Caring for people with psychosis can be both stressful and mystifying. People who hear voices and respond to visions that the carer can neither hear nor see present particular problems and frustrations. It’s distressing for the individual voice-hearer and, for different reasons it’s distressing for their relatives and other carers as well.
“It’s real for them” is a common expression intended to promote empathy and understanding but there are very real drawbacks if that’s as far as it goes. We all know it’s real for them – that’s why they’re distressed, but if we simply accept that without question we give up a vital part of the recovery process.
In this video we explore the positive benefits that can come from refusing to accept that ‘it’s real for them’ whilst still accepting the other person’s experience. We look at the power of attribution in psychosis, especially in relation to hallucinations and consider the benefits of helping people to change their view about their hallucinations. It isn’t trivialising the problem to see it for what it is. A voice has no power unless the voice-hearer gives it some. However distressing and disturbing voices are they’re still only voices.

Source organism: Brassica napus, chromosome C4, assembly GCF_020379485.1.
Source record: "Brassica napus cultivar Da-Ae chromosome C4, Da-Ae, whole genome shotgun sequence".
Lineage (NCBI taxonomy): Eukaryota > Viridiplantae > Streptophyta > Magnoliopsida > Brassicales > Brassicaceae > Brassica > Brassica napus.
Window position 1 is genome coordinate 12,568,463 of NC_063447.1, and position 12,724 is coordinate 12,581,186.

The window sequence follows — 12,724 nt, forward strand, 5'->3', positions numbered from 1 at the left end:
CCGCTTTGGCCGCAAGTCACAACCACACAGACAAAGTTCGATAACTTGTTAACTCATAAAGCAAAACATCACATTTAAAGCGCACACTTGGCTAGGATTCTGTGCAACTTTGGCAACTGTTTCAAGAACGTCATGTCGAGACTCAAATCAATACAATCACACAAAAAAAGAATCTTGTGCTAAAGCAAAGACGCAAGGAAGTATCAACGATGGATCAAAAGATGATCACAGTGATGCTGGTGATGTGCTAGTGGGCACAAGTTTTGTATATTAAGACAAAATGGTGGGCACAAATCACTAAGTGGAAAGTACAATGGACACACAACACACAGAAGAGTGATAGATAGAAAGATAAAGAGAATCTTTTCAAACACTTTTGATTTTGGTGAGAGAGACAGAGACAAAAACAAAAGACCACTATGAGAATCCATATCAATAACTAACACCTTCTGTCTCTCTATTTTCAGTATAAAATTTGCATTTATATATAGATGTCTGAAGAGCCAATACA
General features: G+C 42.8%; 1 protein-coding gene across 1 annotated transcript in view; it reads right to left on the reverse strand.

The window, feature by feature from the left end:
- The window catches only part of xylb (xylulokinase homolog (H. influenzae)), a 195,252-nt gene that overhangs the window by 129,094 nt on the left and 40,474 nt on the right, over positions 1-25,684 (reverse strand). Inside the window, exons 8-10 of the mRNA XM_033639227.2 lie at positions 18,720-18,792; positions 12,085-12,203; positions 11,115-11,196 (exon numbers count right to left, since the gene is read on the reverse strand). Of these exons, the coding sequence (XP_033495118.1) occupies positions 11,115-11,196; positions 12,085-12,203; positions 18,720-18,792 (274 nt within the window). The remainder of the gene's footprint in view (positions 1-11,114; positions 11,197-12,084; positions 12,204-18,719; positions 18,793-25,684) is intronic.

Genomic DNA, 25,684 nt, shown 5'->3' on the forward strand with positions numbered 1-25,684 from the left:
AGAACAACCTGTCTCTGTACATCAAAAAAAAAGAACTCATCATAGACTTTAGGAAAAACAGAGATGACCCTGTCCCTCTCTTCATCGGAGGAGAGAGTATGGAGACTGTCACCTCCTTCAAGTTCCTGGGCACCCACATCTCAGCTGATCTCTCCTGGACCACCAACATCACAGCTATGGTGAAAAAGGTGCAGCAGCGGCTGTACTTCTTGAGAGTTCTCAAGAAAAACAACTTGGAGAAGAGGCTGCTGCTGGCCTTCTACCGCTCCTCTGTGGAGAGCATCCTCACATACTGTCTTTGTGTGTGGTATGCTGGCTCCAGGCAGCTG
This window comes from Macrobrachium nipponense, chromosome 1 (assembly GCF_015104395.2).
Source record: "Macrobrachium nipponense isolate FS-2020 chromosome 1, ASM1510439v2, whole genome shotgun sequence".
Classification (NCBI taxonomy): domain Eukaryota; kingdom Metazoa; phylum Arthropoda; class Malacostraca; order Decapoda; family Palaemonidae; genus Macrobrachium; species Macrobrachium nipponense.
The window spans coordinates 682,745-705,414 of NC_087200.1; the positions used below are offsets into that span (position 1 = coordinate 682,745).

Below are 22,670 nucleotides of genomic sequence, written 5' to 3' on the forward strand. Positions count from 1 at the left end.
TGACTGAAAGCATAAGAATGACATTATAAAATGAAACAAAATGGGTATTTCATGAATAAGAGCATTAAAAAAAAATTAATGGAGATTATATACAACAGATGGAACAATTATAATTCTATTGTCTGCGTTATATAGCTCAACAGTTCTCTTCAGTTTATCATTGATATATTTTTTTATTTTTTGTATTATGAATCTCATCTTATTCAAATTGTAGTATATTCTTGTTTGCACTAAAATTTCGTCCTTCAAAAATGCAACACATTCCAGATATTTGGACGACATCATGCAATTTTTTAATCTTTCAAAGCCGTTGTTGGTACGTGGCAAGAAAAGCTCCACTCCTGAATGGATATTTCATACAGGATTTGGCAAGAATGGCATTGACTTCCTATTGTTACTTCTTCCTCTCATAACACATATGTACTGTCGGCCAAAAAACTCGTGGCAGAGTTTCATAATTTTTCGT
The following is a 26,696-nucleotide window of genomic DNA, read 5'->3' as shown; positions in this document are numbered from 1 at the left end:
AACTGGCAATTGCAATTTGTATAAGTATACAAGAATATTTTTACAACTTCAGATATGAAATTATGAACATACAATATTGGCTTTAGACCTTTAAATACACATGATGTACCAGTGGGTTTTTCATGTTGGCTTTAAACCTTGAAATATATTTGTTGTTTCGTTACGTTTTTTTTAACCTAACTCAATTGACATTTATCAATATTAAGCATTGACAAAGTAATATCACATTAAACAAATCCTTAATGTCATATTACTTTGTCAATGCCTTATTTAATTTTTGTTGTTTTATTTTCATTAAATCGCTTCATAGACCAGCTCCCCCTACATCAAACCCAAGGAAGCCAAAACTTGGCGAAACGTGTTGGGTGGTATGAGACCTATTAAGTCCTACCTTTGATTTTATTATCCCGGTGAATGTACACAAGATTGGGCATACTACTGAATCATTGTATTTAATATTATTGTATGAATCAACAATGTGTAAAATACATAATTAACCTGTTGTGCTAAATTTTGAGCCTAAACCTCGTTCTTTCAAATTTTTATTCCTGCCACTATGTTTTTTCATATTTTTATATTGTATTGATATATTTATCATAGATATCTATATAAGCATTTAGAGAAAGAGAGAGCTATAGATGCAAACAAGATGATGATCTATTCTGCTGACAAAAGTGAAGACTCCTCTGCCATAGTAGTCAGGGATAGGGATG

By helping people to reframe their interpretation of voices they hear we can reduce the power, the distress and the disruption of those voices.
Please feel free to comment either here on the blog or by using the contact form below and let me know how helpful or otherwise this video has been for you. Please also let me know if you’d like me to cover any other issues facing carers and relatives. I can’t promise to cover everything but I’ll do my best to help if I can.